Three takeaways from the Saints' win over the Vikings

There was no miracle for Minneapolis on Sunday.

The Saints weren’t going to get burned at U.S. Bank Stadium — again.

Behind quarterback Drew Brees (and two Vikings’ turnovers), New Orleans finally got a win on the road in Minnesota. The Saints used two 10-point quarters to build a lead they would never relinquish and defeated the Vikings, 30-20.

Quarterback Kirk Cousins threw a costly pick-6, and though wide receiver Adam Thielen tied Calvin Johnson’s NFL record with his eighth straight game with 100-plus receiving yards, he also made an uncharacteristic mistake.

The Vikings know how to expose the Saints’ faults, but there were few to take advantage of Sunday — that and more from the Saints’ win over the Vikings.

No, the Saints weren’t perfect but they were good enough

Put the Saints in U.S. Bank Stadium and it’s like adding salt to a wound. 

New Orleans is all too familiar with what Minnesota can do in front of a home crowd. The Vikings took advantage of the visiting Saints twice last season — once in the 2017 opener and again in the NFC divisional playoff game. But, this time around the Saints weren’t going to budge.

Yes, Brees threw an interception and the defense allowed two fourth-down conversions in the red zone for scores, but New Orleans was good enough to get the job done — finally.

Brees finished 18-of-23 passing for only 120 yards, one touchdown and the lone interception. The last time Brees threw for less than 120 yards or less was Dec. 31, 2006.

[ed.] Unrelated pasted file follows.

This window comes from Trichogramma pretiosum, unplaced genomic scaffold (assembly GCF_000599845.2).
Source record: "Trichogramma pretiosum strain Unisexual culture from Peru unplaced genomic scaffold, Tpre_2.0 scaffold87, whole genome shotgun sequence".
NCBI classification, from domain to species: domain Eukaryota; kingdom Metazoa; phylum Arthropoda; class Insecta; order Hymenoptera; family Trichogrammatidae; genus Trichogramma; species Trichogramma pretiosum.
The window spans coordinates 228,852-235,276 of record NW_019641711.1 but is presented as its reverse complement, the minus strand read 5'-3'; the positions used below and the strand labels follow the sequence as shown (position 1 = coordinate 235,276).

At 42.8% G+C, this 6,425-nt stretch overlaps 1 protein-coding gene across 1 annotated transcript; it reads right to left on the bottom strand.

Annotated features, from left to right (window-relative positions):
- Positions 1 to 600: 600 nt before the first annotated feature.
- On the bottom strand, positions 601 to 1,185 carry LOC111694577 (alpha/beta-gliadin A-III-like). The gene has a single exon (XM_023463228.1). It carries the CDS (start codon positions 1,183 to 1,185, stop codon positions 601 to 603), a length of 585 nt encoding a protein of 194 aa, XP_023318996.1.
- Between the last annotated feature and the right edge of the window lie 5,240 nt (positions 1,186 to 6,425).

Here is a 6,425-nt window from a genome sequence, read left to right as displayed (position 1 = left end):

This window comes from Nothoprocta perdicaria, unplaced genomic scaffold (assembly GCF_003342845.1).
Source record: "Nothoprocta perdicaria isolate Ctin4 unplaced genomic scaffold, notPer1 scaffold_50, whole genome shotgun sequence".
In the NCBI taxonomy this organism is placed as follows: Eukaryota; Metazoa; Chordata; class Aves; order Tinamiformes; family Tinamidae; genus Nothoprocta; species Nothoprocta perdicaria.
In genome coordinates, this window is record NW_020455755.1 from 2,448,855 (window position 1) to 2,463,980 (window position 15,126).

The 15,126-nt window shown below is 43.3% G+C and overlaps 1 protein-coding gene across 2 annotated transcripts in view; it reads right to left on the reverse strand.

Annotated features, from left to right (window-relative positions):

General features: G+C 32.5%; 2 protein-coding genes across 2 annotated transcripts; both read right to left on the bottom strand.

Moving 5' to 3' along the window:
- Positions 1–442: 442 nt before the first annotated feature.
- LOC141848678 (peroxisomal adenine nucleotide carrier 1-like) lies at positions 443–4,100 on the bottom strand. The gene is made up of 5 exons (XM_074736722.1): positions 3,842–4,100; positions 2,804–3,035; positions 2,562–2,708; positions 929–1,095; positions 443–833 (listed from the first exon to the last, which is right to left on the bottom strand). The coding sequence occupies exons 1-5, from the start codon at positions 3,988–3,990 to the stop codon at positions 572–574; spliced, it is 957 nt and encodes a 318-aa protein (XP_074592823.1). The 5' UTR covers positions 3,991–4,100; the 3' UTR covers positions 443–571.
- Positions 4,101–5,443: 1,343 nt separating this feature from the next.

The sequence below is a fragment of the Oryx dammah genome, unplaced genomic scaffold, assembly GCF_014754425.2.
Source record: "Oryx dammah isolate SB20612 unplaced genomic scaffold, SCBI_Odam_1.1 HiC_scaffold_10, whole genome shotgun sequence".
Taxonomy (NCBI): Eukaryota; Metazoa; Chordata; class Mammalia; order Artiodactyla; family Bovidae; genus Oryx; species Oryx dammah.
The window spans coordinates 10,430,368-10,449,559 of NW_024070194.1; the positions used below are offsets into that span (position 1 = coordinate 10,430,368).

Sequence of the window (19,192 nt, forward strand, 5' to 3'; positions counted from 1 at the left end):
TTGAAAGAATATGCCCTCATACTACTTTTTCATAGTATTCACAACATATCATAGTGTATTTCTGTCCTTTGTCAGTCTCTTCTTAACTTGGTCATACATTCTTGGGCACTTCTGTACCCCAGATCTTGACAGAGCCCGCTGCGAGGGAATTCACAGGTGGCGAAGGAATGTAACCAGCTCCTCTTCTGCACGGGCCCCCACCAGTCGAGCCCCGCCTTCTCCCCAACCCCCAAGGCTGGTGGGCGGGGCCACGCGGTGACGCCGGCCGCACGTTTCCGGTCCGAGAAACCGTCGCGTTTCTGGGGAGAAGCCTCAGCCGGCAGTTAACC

So, no it wasn’t pretty or record breaking or a highlight of the accomplished quarterback’s career, but it was enough.

Two big mistakes cost Vikings the game

This time around it was the Saints taking advantage of their opponent’s misfortune. 

First, an uncharacteristic turnover from Thielen came right after Minnesota had nabbed an interception itself. Brees threw his first pick of the season, and the Vikings were hoping to capitalize on it when Cousins looked to Thielen in the red zone. But the Vikings star wide out fumbled and two plays later New Orleans scored to take its first lead since the opening drive.

Second, a game-changing miscommunication stopped Stefon Diggs in his tracks, which led to Cousins to throwing a pick-6. The play gets more confusing the more you watch. 

Why did Diggs stop mid-route? Was he tried to cutback? Did the pressure throw Cousins off? Whatever the answer may be, it cost Minnesota the game.

Mark Ingram II returns just in time

New Orleans’ run game wasn’t lacking, but now with the return of Mark Ingram II the Saints are better prepared to take on two of the league’s top rushing defenses.

Ingram opened the season serving a four-game suspension for violating the NFL’s performance-enhancing drug policy. In his place, second-year running back Alvin Kamara carried most of the weight. Now, with Ingram’s return paired with Kamara’s abilities in the backfield, the pair can face the Rams (No. 12 rushing defense) and the Eagles (No. 7) in the coming weeks.

Ingram, a two-time Pro Bowl player, finished with 63 yards on 13 carries. Kamara, selected by the Saints in the third round of the 2017 draft, also carried the rock 13 times for 45 yards and a touchdown — one that put the Saints back . 

The pair also got work in the passing game, totaling  60 yards on 10 receptions, including a touchdown catch by Kamara.